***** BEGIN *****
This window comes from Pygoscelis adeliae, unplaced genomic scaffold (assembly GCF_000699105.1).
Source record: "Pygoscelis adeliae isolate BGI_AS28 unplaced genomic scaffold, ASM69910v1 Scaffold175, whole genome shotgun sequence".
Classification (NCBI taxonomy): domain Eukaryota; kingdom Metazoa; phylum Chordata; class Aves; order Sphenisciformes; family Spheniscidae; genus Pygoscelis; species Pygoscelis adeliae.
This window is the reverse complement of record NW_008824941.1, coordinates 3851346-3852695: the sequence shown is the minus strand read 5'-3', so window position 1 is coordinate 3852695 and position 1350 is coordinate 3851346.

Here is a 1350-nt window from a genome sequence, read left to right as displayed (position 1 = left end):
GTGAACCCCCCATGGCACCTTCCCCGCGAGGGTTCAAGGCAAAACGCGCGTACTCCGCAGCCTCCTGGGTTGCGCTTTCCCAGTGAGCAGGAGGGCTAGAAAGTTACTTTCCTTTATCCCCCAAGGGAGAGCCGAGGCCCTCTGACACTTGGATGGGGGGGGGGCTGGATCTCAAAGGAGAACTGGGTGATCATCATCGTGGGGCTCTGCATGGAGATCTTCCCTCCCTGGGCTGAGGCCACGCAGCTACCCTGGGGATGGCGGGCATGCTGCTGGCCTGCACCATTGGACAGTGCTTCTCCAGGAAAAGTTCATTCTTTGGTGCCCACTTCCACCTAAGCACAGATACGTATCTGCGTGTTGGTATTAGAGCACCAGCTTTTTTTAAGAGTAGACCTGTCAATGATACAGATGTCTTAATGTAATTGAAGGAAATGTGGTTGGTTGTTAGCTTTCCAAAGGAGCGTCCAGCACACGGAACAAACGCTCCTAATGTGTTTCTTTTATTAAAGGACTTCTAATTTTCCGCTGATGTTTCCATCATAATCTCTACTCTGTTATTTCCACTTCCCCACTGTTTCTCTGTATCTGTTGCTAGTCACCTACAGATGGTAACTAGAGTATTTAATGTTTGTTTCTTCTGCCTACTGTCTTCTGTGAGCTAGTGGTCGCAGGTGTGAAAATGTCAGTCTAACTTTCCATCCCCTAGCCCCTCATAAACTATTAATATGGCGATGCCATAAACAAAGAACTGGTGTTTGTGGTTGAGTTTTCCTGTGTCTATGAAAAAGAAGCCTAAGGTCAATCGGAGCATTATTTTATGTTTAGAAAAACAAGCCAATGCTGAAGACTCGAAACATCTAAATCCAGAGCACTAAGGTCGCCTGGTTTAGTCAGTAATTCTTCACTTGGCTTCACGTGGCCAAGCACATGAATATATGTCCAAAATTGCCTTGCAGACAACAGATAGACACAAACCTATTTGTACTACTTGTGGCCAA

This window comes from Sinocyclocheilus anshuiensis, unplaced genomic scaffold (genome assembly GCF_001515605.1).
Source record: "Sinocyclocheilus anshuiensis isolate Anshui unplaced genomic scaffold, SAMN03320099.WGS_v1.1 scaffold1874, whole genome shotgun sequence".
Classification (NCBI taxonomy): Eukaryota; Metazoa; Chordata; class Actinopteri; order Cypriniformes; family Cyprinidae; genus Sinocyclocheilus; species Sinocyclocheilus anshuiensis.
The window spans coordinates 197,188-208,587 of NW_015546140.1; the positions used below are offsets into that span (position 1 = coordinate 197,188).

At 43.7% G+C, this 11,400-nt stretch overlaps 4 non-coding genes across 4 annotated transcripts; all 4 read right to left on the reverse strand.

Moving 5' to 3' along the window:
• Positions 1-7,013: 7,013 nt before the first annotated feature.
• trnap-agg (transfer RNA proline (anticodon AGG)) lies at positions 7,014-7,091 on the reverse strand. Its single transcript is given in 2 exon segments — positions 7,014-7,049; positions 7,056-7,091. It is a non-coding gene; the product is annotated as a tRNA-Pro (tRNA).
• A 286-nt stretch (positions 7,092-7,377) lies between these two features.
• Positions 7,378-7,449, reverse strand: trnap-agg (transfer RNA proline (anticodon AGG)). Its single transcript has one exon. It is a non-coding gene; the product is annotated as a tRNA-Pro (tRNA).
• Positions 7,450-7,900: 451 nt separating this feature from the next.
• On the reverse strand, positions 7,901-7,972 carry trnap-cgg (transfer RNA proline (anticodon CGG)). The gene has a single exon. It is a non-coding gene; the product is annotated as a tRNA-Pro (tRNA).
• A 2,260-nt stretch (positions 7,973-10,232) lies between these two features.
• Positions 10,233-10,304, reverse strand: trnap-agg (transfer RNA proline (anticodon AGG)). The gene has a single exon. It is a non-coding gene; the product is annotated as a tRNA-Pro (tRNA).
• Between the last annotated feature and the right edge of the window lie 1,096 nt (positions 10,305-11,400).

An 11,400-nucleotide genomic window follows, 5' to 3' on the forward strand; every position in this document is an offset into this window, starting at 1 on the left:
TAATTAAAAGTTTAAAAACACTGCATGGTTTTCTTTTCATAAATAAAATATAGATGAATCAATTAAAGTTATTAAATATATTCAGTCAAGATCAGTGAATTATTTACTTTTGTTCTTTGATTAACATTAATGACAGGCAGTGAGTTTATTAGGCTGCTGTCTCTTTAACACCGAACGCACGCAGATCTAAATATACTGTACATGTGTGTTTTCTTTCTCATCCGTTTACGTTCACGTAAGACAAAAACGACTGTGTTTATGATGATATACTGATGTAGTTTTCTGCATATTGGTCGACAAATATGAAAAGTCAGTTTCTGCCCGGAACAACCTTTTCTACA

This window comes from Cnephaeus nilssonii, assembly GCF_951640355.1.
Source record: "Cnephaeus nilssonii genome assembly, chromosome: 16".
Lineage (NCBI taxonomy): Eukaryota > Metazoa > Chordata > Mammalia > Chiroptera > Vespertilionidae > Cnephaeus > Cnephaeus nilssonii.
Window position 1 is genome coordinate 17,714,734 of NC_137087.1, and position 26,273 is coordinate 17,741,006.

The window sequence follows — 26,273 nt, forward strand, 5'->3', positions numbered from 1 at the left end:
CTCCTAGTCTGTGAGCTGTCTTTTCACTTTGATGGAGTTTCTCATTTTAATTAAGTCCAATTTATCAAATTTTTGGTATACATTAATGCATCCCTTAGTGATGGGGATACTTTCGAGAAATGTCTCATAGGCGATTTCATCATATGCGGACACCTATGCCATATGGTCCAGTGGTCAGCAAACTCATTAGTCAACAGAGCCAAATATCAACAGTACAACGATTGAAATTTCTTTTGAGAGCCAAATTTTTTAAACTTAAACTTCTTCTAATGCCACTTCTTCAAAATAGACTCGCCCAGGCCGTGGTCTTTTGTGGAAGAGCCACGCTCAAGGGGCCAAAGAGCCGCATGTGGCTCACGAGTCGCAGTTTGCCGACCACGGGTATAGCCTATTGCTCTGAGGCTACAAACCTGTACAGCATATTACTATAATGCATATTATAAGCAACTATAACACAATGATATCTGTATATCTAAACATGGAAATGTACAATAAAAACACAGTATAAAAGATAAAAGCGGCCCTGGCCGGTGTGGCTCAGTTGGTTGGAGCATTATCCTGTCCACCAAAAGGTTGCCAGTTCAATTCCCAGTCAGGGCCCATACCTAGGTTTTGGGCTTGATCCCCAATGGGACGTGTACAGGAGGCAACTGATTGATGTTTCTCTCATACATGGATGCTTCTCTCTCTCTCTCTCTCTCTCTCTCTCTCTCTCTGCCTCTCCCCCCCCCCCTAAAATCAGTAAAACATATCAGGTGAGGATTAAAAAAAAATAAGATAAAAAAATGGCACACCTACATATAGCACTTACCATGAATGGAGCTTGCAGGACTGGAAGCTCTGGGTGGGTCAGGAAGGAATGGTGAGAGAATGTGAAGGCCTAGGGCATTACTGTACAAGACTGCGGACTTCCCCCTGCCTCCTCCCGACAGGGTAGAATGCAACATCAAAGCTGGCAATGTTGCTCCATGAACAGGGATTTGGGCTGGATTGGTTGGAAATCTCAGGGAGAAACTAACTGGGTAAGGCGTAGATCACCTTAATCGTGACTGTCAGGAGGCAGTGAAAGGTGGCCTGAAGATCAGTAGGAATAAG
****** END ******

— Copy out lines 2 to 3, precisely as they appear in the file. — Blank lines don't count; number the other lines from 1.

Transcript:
Source record: "Pygoscelis adeliae isolate BGI_AS28 unplaced genomic scaffold, ASM69910v1 Scaffold175, whole genome shotgun sequence".
Classification (NCBI taxonomy): domain Eukaryota; kingdom Metazoa; phylum Chordata; class Aves; order Sphenisciformes; family Spheniscidae; genus Pygoscelis; species Pygoscelis adeliae.